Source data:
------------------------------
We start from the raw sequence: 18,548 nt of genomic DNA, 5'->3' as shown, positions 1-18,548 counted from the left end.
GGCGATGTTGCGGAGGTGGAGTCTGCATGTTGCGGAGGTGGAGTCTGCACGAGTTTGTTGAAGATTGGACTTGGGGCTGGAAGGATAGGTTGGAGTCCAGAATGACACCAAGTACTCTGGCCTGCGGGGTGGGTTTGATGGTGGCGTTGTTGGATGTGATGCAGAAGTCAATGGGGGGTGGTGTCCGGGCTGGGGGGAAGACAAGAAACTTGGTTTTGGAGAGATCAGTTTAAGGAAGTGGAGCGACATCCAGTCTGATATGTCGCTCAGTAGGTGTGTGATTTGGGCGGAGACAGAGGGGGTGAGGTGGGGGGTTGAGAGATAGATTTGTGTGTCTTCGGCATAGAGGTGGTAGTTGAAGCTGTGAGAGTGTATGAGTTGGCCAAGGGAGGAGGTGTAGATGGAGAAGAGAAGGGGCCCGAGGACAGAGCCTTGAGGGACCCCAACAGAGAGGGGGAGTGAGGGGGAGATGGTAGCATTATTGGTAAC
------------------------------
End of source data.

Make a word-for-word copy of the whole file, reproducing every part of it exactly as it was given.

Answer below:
We start from the raw sequence: 18,548 nt of genomic DNA, 5'->3' as shown, positions 1-18,548 counted from the left end.
GGCGATGTTGCGGAGGTGGAGTCTGCATGTTGCGGAGGTGGAGTCTGCACGAGTTTGTTGAAGATTGGACTTGGGGCTGGAAGGATAGGTTGGAGTCCAGAATGACACCAAGTACTCTGGCCTGCGGGGTGGGTTTGATGGTGGCGTTGTTGGATGTGATGCAGAAGTCAATGGGGGGTGGTGTCCGGGCTGGGGGGAAGACAAGAAACTTGGTTTTGGAGAGATCAGTTTAAGGAAGTGGAGCGACATCCAGTCTGATATGTCGCTCAGTAGGTGTGTGATTTGGGCGGAGACAGAGGGGGTGAGGTGGGGGGTTGAGAGATAGATTTGTGTGTCTTCGGCATAGAGGTGGTAGTTGAAGCTGTGAGAGTGTATGAGTTGGCCAAGGGAGGAGGTGTAGATGGAGAAGAGAAGGGGCCCGAGGACAGAGCCTTGAGGGACCCCAACAGAGAGGGGGAGTGAGGGGGAGATGGTAGCATTATTGGTAAC